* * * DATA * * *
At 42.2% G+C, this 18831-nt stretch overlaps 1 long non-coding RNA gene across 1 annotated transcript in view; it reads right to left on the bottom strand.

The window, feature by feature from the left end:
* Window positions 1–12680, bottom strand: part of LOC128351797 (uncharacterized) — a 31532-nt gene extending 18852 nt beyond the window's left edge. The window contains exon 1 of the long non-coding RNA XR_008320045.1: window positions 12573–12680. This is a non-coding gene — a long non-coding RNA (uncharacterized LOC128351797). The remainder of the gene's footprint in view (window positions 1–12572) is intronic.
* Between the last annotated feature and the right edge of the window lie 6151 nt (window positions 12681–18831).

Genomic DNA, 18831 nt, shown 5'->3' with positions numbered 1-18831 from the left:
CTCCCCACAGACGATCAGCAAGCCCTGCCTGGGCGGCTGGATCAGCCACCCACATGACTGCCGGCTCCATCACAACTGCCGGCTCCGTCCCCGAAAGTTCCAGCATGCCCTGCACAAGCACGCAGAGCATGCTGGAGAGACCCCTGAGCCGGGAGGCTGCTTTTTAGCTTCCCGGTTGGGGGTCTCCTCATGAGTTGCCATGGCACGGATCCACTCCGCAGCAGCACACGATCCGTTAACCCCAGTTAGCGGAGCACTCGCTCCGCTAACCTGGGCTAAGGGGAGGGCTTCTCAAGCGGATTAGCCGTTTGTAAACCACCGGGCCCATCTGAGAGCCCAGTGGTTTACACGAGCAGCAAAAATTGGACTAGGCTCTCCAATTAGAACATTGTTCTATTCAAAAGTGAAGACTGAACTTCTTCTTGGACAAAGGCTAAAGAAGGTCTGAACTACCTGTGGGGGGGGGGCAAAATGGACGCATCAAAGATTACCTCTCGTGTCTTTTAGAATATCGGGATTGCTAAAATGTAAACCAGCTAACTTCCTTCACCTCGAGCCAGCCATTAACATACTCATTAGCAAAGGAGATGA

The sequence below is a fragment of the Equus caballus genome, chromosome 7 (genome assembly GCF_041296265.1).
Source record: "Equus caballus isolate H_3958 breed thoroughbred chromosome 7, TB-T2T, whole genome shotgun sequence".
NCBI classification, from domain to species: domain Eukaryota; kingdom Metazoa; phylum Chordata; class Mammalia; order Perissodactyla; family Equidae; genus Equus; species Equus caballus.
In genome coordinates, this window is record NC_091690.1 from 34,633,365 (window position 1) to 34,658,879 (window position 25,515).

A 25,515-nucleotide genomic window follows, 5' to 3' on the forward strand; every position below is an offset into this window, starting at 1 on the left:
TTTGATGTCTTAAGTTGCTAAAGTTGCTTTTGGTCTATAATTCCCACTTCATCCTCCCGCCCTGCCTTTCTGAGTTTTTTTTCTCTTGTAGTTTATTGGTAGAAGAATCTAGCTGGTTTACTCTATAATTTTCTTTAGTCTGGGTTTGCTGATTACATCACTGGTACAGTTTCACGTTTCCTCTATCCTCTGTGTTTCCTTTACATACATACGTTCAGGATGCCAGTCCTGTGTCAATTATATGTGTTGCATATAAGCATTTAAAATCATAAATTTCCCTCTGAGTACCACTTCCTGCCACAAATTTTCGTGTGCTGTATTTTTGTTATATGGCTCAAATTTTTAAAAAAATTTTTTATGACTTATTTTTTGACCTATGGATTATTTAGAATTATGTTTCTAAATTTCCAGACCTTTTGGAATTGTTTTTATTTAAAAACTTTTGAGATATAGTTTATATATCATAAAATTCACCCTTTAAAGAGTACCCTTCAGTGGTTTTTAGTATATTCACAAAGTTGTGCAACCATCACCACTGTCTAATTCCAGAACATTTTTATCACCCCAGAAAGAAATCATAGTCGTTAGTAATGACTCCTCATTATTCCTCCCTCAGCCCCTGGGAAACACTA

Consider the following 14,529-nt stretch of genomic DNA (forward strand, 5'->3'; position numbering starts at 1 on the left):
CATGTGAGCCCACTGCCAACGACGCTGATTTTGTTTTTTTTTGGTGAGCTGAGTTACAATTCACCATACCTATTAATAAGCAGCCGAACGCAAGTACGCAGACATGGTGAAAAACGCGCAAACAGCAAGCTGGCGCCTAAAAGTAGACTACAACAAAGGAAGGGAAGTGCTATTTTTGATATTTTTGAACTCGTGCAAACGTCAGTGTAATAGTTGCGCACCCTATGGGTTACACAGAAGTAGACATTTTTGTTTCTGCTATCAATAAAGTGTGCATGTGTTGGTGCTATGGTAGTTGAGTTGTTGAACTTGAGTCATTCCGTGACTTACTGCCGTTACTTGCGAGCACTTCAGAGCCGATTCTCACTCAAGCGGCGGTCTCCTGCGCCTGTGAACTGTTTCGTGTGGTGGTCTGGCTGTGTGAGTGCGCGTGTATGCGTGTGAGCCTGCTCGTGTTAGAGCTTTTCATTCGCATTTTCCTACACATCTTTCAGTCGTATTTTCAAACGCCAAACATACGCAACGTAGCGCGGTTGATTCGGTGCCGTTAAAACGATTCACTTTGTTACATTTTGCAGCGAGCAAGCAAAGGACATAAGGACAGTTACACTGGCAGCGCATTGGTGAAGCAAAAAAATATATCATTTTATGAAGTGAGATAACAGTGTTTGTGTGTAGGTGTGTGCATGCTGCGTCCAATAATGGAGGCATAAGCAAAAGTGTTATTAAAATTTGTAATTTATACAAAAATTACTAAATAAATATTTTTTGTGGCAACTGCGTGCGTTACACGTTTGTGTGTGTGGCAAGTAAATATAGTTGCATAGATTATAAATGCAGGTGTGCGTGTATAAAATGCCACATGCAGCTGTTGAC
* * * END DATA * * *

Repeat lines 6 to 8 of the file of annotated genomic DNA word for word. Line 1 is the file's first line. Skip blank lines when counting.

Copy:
CTCCCCACAGACGATCAGCAAGCCCTGCCTGGGCGGCTGGATCAGCCACCCACATGACTGCCGGCTCCATCACAACTGCCGGCTCCGTCCCCGAAAGTTCCAGCATGCCCTGCACAAGCACGCAGAGCATGCTGGAGAGACCCCTGAGCCGGGAGGCTGCTTTTTAGCTTCCCGGTTGGGGGTCTCCTCATGAGTTGCCATGGCACGGATCCACTCCGCAGCAGCACACGATCCGTTAACCCCAGTTAGCGGAGCACTCGCTCCGCTAACCTGGGCTAAGGGGAGGGCTTCTCAAGCGGATTAGCCGTTTGTAAACCACCGGGCCCATCTGAGAGCCCAGTGGTTTACACGAGCAGCAAAAATTGGACTAGGCTCTCCAATTAGAACATTGTTCTATTCAAAAGTGAAGACTGAACTTCTTCTTGGACAAAGGCTAAAGAAGGTCTGAACTACCTGTGGGGGGGGGGCAAAATGGACGCATCAAAGATTACCTCTCGTGTCTTTTAGAATATCGGGATTGCTAAAATGTAAACCAGCTAACTTCCTTCACCTCGAGCCAGCCATTAACATACTCATTAGCAAAGGAGATGA

The sequence below is a fragment of the Equus caballus genome, chromosome 7 (genome assembly GCF_041296265.1).
Source record: "Equus caballus isolate H_3958 breed thoroughbred chromosome 7, TB-T2T, whole genome shotgun sequence".